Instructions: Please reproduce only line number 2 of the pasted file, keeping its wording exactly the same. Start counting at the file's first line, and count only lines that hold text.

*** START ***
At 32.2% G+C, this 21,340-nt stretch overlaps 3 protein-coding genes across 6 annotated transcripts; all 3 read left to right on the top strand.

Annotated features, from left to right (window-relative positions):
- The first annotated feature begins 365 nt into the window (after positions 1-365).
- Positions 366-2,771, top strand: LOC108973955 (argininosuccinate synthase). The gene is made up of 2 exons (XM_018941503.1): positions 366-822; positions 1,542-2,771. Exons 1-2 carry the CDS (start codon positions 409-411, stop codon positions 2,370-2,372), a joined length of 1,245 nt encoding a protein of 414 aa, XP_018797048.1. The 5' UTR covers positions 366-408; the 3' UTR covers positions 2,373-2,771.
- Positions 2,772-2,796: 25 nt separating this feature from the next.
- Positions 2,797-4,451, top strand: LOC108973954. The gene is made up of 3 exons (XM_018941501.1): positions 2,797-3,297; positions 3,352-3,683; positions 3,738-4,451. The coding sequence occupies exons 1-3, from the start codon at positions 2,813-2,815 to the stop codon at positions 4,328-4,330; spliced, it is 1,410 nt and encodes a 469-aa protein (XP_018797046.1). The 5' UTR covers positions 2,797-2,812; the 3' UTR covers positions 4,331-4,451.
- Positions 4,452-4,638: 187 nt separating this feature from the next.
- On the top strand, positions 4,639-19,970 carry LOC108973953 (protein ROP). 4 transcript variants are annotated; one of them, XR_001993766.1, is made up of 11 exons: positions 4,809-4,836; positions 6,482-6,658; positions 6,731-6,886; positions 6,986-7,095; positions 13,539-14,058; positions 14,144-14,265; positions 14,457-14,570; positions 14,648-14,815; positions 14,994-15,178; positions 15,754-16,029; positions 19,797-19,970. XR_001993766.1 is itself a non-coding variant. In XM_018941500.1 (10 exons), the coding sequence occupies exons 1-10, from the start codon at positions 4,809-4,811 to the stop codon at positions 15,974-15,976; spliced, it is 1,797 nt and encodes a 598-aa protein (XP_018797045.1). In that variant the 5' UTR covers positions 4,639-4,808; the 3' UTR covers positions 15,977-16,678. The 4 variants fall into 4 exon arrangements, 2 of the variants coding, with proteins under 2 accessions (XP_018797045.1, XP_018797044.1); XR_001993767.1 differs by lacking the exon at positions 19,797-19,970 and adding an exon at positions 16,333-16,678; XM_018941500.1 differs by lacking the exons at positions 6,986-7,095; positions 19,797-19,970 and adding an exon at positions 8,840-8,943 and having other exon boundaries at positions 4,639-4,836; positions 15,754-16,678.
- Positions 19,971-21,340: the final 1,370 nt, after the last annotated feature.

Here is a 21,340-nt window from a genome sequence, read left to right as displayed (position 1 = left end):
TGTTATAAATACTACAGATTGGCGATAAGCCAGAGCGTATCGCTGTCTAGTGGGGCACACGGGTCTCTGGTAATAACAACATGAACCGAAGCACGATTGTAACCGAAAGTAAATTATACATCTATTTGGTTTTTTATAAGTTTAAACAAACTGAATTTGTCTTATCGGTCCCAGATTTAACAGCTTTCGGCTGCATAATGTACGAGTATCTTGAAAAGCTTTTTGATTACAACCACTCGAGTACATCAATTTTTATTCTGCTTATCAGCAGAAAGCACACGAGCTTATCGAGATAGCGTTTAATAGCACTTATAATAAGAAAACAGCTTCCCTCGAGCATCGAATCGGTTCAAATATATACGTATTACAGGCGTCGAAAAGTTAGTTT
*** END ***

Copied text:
Annotated features, from left to right (window-relative positions):